Newspaper article St Louis Post-Dispatch (MO)

Minimum Wage Should Be a Living Wage; Economy; It Is Unjust to Exploit Our Lowest-Paid Workers; OTHER VIEWS

Newspaper article St Louis Post-Dispatch (MO)

Minimum Wage Should Be a Living Wage; Economy; It Is Unjust to Exploit Our Lowest-Paid Workers; OTHER VIEWS

Article excerpt

The minimum wage has been $7.25 per hour since July 24, 2009, even though the prices of basic, everyday goods such as food, housing, utilities and health care have jumped 7.3 percent in the past three years. As a result, the lowest-paid workers in our state have seen the real purchasing power of their paychecks eroded by steady increases in the cost of living. The fact that our legislators are not taking action to increase minimum wages to keep pace with inflation is a sad commentary on the values of our elected leaders.

Sadder still is the fact that the minimum wage does not even come close to what a worker needs to earn a living. In St. Louis, a minimum-wage worker must work an average of 78 hours just to pay one month's rent and utilities on a very modest apartment. This forces workers to take second and third jobs just to make ends meet. Let's call this what it is: exploitation. It is not only unjust, it is cruel to expect workers to toil long hours only to go home and beg for food at the end of the day.

What does it say about our values as a society when the wages of the poorest members are suppressed while the richest ones are enjoying record increases in their incomes and wealth? It says that we value the freedom of upper class owners/managers to amass unlimited private wealth more than we value the basic health, welfare and dignity of the whole community. My question is this: Is that the kind of world we want to live in? The United States has not always been like this, and it doesn't have to be now. We can choose to elevate minimum wages to living wages.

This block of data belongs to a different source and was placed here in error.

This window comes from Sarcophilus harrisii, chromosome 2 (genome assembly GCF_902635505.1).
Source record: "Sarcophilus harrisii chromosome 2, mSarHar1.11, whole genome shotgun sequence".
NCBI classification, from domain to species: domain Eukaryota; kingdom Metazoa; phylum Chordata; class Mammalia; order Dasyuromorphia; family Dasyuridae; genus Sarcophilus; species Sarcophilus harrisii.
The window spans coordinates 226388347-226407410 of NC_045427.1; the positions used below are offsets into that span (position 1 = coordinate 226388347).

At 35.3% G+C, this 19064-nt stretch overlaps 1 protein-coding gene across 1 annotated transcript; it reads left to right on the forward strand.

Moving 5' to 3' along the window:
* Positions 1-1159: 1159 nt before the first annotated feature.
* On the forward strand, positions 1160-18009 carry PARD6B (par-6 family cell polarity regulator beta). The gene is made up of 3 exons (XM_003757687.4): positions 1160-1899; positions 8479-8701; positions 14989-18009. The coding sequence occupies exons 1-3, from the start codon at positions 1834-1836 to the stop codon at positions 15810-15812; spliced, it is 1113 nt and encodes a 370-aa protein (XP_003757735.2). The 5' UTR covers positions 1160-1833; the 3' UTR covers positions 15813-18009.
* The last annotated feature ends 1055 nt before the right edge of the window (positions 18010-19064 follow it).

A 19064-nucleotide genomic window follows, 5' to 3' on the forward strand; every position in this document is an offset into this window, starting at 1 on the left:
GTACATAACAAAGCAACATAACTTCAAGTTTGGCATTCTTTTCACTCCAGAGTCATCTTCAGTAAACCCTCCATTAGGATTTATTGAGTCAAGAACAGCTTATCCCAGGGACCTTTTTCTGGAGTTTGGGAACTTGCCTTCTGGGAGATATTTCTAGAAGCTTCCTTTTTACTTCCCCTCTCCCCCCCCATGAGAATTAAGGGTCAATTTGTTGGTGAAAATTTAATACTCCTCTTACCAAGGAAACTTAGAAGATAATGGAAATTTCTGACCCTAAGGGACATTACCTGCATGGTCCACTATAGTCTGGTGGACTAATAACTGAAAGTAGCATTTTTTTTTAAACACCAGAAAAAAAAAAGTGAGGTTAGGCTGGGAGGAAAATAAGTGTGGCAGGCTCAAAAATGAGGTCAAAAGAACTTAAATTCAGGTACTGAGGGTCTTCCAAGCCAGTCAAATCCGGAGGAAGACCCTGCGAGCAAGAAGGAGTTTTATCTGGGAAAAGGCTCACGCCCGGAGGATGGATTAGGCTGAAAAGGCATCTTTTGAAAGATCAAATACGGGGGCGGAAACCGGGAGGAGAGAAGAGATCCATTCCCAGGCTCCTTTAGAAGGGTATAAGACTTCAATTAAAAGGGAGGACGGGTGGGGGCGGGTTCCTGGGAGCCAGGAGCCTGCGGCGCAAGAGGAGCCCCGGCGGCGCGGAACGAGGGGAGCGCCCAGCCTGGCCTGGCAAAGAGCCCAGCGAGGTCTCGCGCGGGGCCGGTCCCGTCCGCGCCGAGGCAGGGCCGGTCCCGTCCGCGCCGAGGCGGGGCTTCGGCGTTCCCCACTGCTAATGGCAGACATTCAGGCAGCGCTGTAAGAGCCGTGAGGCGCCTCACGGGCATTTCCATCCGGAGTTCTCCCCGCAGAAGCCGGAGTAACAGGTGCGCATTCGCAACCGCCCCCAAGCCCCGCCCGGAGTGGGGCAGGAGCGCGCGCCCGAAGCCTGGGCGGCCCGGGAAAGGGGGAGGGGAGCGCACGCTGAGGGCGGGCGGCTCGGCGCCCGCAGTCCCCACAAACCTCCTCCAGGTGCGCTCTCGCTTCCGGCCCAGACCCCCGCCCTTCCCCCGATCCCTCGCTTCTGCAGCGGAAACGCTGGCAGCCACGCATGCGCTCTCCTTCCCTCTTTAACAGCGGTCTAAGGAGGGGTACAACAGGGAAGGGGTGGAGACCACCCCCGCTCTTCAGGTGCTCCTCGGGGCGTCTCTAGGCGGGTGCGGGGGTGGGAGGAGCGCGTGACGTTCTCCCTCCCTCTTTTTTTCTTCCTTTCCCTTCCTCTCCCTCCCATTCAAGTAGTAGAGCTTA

Some say that increasing minimum wages will cause employers to cut jobs. The truth is that if low-wage workers have more income, they will spend all of it buying goods and services for their families. This will have a multiplier effect, helping to create demand and stimulate job creation. It also produces tax revenue, aiding local, state and federal budgets. Even if it were true that an increase in minimum wages would cost jobs in the economy, the lowest-paid workers would not have to work two and three jobs to make ends meet if they had one job that paid a living wage. …

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